A Simplified Frailty Index to Predict Outcomes After Radical Cystectomy

Niranjan J. Sathianathen, Stephanie L Jarosek, Nathan Lawrentschuk, Damien Bolton, Badrinath R Konety

Research output: Contribution to journalArticlepeer-review

52 Scopus citations


Background: Traditional surgical risk indices are notoriously inaccurate, especially for the elderly, so there has been a trend to evaluate frailty instead. Objective: To describe a simplified five-item frailty index for evaluating radical cystectomy outcomes and compare its predictive ability with other risk assessment tools for a total patient cohort and a subgroup of patients aged ≥65. yr. Design, setting, and participants: The National Surgical Quality Improvement Program (NSQIP) database from 2007 to 2015 was queried for radical cystectomy cases for bladder cancer. A simplified five-item frailty index (sFI) was created based on previously described measures of frailty. Outcome measurement and statistical analysis: Correlation of the sFI with postoperative outcomes was investigated using multivariate logistic regression analyses. The predictive ability of the sFI was compared to the extended 11-item frailty index, NSQIP risk calculator, and the American Society of Anesthesiologists (ASA) score by comparing the area under the receiver operating characteristic curve. Subgroup analysis was performed for those aged ≥65 yr to evaluate the accuracy of the index in the older age group, for which traditional risk indices are notoriously inaccurate. Results and limitations: Of 5516 cases identified, 10.7% experienced a Clavien grade ≥3 complication within 30 d of surgery. Individuals with an sFI of 3+ had a greater likelihood of experiencing a major complication (odds ratio 3.22, 95% confidence interval 2.01-5.17). The sFI outperformed the ASA score in predicting major complications and had a similar predictive ability to the more complex 11-item index and NSQIP risk calculator. There was also a significant correlation between the sFI and discharge destination. These relationships were consistent in the subgroup of patients aged ≥65. yr. The study is limited by the database, which only records 30-d outcomes and does not allow evaluation of long-term sequelae. Conclusions: There is a strong correlation between frailty assessed via the sFI and radical cystectomy outcomes, including in the elderly. This tool can be used in the clinical setting to counsel patients and aid decision-making. Patient summary: This study demonstrated that a simple five-item frailty index can be used to assess preoperative risk in patients undergoing radical cystectomy. Current indices used to assess surgical risk in clinical practice are notoriously inaccurate and either rely on subjective judgements or are too complex for routine use. This paper describes a simple, five-item frailty index that is correlated with radical cystectomy outcomes.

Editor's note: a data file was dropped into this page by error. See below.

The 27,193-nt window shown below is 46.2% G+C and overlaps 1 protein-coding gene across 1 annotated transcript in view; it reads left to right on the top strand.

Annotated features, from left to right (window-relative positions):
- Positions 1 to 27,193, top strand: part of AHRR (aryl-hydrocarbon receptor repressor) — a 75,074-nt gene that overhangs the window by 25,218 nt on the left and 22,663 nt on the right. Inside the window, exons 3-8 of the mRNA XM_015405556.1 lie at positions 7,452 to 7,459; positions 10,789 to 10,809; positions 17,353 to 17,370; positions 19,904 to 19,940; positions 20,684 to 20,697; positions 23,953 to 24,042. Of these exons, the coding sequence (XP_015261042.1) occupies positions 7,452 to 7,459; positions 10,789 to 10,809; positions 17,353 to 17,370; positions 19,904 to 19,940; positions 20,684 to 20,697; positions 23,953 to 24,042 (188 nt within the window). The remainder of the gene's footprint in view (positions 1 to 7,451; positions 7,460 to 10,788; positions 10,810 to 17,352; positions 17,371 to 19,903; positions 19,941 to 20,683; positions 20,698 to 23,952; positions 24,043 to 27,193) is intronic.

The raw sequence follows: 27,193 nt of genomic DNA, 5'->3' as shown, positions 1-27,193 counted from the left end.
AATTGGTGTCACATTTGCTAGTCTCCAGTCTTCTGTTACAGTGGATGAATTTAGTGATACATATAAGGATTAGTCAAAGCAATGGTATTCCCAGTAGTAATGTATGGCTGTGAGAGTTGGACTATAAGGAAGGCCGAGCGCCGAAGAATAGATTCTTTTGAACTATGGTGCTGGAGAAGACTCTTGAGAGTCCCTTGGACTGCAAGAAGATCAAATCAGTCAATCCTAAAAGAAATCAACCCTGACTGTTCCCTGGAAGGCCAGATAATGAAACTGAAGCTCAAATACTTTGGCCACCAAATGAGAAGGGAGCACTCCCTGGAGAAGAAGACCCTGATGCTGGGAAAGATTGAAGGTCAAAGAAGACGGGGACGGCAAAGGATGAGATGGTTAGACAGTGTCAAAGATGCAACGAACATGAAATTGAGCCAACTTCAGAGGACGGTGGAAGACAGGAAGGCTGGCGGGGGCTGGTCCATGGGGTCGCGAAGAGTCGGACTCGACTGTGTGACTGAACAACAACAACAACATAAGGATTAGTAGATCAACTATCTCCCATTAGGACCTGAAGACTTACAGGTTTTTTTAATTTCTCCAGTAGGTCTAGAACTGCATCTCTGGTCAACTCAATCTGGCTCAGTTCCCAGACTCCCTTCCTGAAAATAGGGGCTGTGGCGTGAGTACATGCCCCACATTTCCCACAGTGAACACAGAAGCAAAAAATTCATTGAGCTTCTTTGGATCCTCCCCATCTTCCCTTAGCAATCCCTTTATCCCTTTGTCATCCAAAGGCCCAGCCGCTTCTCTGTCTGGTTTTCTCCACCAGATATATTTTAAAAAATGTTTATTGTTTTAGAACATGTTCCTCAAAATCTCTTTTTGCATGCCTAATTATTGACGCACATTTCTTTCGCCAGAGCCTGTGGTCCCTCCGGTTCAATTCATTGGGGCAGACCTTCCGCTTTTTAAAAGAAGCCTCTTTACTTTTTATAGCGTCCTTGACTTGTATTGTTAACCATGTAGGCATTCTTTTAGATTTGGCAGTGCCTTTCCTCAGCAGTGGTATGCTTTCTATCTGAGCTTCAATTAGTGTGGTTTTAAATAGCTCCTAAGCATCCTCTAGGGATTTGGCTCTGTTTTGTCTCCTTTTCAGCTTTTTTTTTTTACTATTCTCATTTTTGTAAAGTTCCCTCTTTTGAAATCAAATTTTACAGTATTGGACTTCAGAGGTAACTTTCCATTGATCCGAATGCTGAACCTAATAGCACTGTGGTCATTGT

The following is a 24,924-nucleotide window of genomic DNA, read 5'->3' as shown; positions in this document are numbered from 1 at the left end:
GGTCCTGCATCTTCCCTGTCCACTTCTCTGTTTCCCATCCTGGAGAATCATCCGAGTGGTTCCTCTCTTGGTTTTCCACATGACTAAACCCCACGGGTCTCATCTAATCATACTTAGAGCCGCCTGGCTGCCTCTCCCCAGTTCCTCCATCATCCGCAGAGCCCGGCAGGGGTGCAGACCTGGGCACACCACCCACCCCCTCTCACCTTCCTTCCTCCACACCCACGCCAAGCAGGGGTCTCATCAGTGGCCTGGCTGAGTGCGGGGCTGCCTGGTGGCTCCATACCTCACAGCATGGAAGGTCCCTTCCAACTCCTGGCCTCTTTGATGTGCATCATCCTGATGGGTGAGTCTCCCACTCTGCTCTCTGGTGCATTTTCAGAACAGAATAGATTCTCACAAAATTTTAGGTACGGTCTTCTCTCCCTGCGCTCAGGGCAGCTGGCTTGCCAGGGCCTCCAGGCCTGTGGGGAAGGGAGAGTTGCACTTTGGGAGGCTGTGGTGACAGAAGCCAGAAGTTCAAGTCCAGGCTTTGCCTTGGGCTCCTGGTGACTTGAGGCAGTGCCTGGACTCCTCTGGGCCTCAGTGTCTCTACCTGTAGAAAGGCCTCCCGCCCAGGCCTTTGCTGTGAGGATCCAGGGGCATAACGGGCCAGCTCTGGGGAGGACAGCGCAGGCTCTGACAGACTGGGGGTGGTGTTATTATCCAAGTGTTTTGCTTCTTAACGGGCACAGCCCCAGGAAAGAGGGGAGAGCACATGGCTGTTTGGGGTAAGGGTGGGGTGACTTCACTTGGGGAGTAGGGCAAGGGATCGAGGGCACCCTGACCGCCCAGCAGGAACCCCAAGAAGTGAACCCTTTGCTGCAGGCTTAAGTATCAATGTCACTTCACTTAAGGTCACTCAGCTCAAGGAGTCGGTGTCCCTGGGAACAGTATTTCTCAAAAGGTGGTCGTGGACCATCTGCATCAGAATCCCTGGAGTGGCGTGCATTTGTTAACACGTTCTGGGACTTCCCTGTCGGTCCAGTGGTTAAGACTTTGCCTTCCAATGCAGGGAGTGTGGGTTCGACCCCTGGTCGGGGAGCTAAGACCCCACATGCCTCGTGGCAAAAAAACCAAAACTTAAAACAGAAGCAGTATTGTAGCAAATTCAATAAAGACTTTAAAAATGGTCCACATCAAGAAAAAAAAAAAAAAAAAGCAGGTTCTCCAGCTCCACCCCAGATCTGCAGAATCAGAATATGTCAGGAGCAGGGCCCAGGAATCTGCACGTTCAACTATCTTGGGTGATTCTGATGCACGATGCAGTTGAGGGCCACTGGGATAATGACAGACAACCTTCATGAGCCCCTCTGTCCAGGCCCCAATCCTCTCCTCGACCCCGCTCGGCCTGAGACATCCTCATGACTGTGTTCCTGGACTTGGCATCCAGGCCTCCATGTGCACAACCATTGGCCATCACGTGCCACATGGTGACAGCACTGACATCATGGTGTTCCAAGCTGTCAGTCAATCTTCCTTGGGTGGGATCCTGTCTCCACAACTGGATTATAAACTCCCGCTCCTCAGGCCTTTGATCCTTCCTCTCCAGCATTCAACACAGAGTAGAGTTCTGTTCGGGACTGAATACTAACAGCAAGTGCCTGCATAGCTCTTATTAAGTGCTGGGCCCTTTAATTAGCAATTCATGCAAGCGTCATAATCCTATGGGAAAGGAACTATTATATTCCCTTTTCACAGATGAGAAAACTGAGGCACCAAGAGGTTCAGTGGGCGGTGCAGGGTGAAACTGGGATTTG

Original languageEnglish (US)
Pages (from-to)658-663
Number of pages6
JournalEuropean Urology Focus
Issue number4
StatePublished - 2018

Bibliographical note

Funding Information:
The ACS NSQIP and the hospitals participating in the ACS NSQIP are the source of the data used herein; they have not verified and are not responsible for the statistical validity of the data analysis or the conclusions derived by the authors.

Publisher Copyright:
© 2018 European Association of Urology


  • Bladder carcinoma
  • Cystectomy
  • Frailty
  • Risk assessment

PubMed: MeSH publication types

  • Journal Article


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